Pumpkin Patch

Eight year old, Sasha Bennet stood in the pumpkin field, twisting the new jumper grandma had made around her hands. She disliked pumpkins and hated jack ‘o lanterns even more. She wasn’t sure were the fear came from, but no one had been able to dispel it. There was just something…creepy, she decided, about the bright orange vegetables and what most of them would become.

Letting go of the jumper, she cried a little, no longer caring about being a big girl. She just wanted to get away from the pumpkins and go home, but she wasn’t sure which way that was any more. She wiped her face with a dirty hand and looked around. There seemed to be nothing but pumpkins for miles.

It was growing late, she noticed by the colour changing sky and the fact that it had also gotten colder. Sitting down, she wondered if they’d come and find her soon. Her brother and cousins must have gone back all ready after finishing playing hide and seek. They must have gotten bored of trying to find her. She hadn’t meant to wonder so far, but Troy had been teasing her again and she had wanted to prove she could hide better than any of them.

Wrapping her hands around her knees, she rested her chin on them and stared at the large pumpkin in front of her. Deep lines cut their way down the surface, as if someone had made them. It was too lumpy, she decided and it seemed to be glaring at her too. A part of her wasn’t sure that was possible, but she couldn’t help it. The pumpkins felt like they were closing in, they filled her vision and rustled in her ears.

Sasha closed her eyes and put her hands over her ears. She couldn’t help but think that they were coming for her. They were going to get her and turn her into a pumpkin head scarecrow. Like in that movie she had watched. Tears flood her and she cried hard.

‘I don’t want to be a pumpkin head!’ she shouted.

Something brushed against her and she screamed. Scrambling up, she jumped away and fell over a pumpkin. Pain shot through her arm and leg, causing her to continue crying. A dark shape flickered before her and a soft meowing sound made her pause. Rubbing the film of tears away, she saw a black kitten sat on top of the pumpkin she had fallen over.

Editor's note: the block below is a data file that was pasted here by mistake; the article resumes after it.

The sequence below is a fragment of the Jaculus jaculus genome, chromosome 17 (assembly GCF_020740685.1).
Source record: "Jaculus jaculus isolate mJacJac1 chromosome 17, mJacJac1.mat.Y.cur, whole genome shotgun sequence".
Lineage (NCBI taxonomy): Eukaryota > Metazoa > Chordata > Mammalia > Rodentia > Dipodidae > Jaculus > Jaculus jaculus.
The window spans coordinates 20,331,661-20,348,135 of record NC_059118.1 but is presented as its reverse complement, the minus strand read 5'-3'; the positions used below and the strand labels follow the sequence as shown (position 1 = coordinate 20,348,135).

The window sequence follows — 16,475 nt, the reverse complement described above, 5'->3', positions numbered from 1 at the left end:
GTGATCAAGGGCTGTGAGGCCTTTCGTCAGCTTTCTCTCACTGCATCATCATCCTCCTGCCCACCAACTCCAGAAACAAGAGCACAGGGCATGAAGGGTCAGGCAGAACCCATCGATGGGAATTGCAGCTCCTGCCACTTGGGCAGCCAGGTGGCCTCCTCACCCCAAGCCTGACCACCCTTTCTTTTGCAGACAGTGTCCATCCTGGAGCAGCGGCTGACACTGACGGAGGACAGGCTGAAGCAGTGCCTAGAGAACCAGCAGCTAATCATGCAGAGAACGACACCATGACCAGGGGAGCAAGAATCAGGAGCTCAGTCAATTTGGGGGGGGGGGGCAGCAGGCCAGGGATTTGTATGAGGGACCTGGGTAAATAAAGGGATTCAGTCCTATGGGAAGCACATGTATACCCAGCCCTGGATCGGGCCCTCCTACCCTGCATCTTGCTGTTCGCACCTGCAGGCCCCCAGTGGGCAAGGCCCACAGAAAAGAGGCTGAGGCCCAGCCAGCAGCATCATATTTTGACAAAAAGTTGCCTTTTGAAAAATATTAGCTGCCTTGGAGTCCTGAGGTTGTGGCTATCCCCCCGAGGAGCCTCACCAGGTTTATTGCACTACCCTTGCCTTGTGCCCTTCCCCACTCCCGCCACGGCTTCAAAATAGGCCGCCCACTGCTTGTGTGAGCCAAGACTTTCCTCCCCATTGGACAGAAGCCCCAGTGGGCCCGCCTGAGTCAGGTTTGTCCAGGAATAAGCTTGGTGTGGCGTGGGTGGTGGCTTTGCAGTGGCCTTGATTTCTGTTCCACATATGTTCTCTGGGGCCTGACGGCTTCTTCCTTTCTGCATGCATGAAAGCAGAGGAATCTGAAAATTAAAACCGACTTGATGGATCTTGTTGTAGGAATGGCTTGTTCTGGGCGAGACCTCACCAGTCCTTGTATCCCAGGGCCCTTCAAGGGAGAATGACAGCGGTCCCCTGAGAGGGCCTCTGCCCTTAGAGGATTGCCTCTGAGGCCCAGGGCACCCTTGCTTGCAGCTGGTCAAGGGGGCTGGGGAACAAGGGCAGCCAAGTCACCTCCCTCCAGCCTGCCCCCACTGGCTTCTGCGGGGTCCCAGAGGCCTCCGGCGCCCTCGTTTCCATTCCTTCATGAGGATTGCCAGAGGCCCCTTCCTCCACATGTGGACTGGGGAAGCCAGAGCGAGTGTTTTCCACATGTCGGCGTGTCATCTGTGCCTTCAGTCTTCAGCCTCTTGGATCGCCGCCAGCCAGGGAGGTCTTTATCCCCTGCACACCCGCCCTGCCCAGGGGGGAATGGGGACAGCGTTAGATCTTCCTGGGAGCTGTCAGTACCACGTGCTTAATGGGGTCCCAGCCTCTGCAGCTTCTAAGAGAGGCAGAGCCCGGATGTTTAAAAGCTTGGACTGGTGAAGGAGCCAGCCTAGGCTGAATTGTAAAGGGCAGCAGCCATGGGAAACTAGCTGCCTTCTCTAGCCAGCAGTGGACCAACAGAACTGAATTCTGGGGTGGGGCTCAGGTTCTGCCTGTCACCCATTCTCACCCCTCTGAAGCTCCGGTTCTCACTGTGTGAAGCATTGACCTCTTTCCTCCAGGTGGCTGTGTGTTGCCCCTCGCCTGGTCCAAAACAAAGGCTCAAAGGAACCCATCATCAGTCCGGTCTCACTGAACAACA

‘You scared me, kitty,’ she sniffed.

The kitten meowed again and jumped down into her lap. She stroked the soft fur gently, before hugging him. The kitten touched noses with her and began to purr.

‘Are you lost too? Where’s your home, kitty? Or don’t you know the way, like me?’

The kitten rubbed its head against her cheek and settled into her arms. Sasha stroked the black fur more and felt a lot calmer. She wasn’t alone now and weren’t pumpkins meant to be afraid of cats? She wasn’t too sure about that. What if they were on the same side?

Sasha held the kitten up, ‘Did you come to save me from the pumpkins? Or did they send you to take me to their king?’

The kitten meowed and she wasn’t sure what that meant.

‘If you’re a good cat, you’ll help me find the way home,’ she decided.

Placing the kitten down, she stood up and wrapping her hands up again, she set off walking. The kitten trailed after her, meowing often and at first she changed her direct by that sound. However, she quickly got tired and it was growing darker. She sat down amongst some small pumpkins and hugged the kitten.

‘I think we are more lost then before,’ Sasha spoke, ‘and it’s almost too dark to see now. The pumpkins are going to get us!’

She buried her face in the kitten’s back and felt hot tears tingle her eyes. She sniffed and moaned softly. She could hear the wind picking up around her and rustling the vines and leaves. How soon would they come to get her? She wondered.

A voice shouted something. Sasha shivered and looked around. Did the pumpkins know her name? There was a beam of light in the distance. She shied away from it and lay down; hoping that it pass over her and so would the pumpkin heads. The light and the voice didn’t go away though, they become stronger instead. Until, at last, she recognized the voice of her grandma.

Hurrying up, she shouted, ‘I’m here! Grandma! It’s me!’

Clutching the kitten under her arm, she stumbled towards the nearest light beam, which had now been joined by countless others. Tripping on a vine, she cried out and stumbled into a rough material and legs. Sasha screamed and shoved herself backwards, but strong hands grabbed her. She screamed again and again, as she dropped the kitten and tried to fight off the pumpkin head.

Something else grabbed her and wrapped around her, smoothing her screams and struggles. When she stopped, she realized it was only a blanket and she was actually in her grandma’s arms and not the stick ones of a pumpkin head.


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